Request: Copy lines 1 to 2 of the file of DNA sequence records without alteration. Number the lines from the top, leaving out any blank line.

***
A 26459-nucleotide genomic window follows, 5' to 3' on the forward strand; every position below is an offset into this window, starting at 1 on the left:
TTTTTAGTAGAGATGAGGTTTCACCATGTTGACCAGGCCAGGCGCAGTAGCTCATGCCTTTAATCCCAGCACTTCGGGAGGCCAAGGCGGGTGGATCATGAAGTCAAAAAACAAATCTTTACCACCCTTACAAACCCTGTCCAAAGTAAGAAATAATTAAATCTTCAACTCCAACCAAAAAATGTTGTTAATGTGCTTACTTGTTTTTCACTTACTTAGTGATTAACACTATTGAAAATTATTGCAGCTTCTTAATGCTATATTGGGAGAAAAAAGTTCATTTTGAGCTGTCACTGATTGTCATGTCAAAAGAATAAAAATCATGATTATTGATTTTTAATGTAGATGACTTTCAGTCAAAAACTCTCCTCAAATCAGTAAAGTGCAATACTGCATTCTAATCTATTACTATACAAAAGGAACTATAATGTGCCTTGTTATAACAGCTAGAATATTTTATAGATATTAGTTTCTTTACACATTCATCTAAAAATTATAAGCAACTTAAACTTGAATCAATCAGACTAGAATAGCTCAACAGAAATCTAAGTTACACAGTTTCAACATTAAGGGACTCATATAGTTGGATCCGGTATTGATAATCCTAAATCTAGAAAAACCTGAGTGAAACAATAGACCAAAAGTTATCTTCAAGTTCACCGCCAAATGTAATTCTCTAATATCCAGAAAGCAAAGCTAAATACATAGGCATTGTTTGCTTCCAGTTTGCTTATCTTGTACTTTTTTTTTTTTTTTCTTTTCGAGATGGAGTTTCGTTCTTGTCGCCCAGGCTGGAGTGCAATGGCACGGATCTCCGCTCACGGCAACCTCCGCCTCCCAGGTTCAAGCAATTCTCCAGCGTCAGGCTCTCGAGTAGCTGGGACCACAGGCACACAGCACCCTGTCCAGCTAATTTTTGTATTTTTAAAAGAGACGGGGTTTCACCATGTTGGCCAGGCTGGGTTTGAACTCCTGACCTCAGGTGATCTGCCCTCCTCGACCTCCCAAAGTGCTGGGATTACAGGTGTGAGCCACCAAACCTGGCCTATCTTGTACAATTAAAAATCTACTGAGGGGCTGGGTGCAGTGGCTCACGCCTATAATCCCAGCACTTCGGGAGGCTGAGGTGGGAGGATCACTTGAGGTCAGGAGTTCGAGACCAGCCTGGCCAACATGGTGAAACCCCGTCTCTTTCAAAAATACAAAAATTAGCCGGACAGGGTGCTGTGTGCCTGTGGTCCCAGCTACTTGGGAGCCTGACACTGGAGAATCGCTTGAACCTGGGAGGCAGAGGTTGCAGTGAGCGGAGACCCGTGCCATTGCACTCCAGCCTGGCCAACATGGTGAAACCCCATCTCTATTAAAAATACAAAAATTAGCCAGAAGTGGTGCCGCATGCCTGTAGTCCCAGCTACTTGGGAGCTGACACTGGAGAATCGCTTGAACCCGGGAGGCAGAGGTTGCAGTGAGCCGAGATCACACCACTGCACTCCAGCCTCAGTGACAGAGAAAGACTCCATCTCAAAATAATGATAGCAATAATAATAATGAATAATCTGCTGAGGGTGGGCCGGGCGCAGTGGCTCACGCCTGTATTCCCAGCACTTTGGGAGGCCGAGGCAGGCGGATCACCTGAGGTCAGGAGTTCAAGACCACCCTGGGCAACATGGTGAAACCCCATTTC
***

A 26459-nucleotide genomic window follows, 5' to 3' on the forward strand; every position below is an offset into this window, starting at 1 on the left:
TTTTTAGTAGAGATGAGGTTTCACCATGTTGACCAGGCCAGGCGCAGTAGCTCATGCCTTTAATCCCAGCACTTCGGGAGGCCAAGGCGGGTGGATCATGAAGTCAAAAAACAAATCTTTACCACCCTTACAAACCCTGTCCAAAGTAAGAAATAATTAAATCTTCAACTCCAACCAAAAAATGTTGTTAATGTGCTTACTTGTTTTTCACTTACTTAGTGATTAACACTATTGAAAATTATTGCAGCTTCTTAATGCTATATTGGGAGAAAAAAGTTCATTTTGAGCTGTCACTGATTGTCATGTCAAAAGAATAAAAATCATGATTATTGATTTTTAATGTAGATGACTTTCAGTCAAAAACTCTCCTCAAATCAGTAAAGTGCAATACTGCATTCTAATCTATTACTATACAAAAGGAACTATAATGTGCCTTGTTATAACAGCTAGAATATTTTATAGATATTAGTTTCTTTACACATTCATCTAAAAATTATAAGCAACTTAAACTTGAATCAATCAGACTAGAATAGCTCAACAGAAATCTAAGTTACACAGTTTCAACATTAAGGGACTCATATAGTTGGATCCGGTATTGATAATCCTAAATCTAGAAAAACCTGAGTGAAACAATAGACCAAAAGTTATCTTCAAGTTCACCGCCAAATGTAATTCTCTAATATCCAGAAAGCAAAGCTAAATACATAGGCATTGTTTGCTTCCAGTTTGCTTATCTTGTACTTTTTTTTTTTTTTTCTTTTCGAGATGGAGTTTCGTTCTTGTCGCCCAGGCTGGAGTGCAATGGCACGGATCTCCGCTCACGGCAACCTCCGCCTCCCAGGTTCAAGCAATTCTCCAGCGTCAGGCTCTCGAGTAGCTGGGACCACAGGCACACAGCACCCTGTCCAGCTAATTTTTGTATTTTTAAAAGAGACGGGGTTTCACCATGTTGGCCAGGCTGGGTTTGAACTCCTGACCTCAGGTGATCTGCCCTCCTCGACCTCCCAAAGTGCTGGGATTACAGGTGTGAGCCACCAAACCTGGCCTATCTTGTACAATTAAAAATCTACTGAGGGGCTGGGTGCAGTGGCTCACGCCTATAATCCCAGCACTTCGGGAGGCTGAGGTGGGAGGATCACTTGAGGTCAGGAGTTCGAGACCAGCCTGGCCAACATGGTGAAACCCCGTCTCTTTCAAAAATACAAAAATTAGCCGGACAGGGTGCTGTGTGCCTGTGGTCCCAGCTACTTGGGAGCCTGACACTGGAGAATCGCTTGAACCTGGGAGGCAGAGGTTGCAGTGAGCGGAGACCCGTGCCATTGCACTCCAGCCTGGCCAACATGGTGAAACCCCATCTCTATTAAAAATACAAAAATTAGCCAGAAGTGGTGCCGCATGCCTGTAGTCCCAGCTACTTGGGAGCTGACACTGGAGAATCGCTTGAACCCGGGAGGCAGAGGTTGCAGTGAGCCGAGATCACACCACTGCACTCCAGCCTCAGTGACAGAGAAAGACTCCATCTCAAAATAATGATAGCAATAATAATAATGAATAATCTGCTGAGGGTGGGCCGGGCGCAGTGGCTCACGCCTGTATTCCCAGCACTTTGGGAGGCCGAGGCAGGCGGATCACCTGAGGTCAGGAGTTCAAGACCACCCTGGGCAACATGGTGAAACCCCATTTC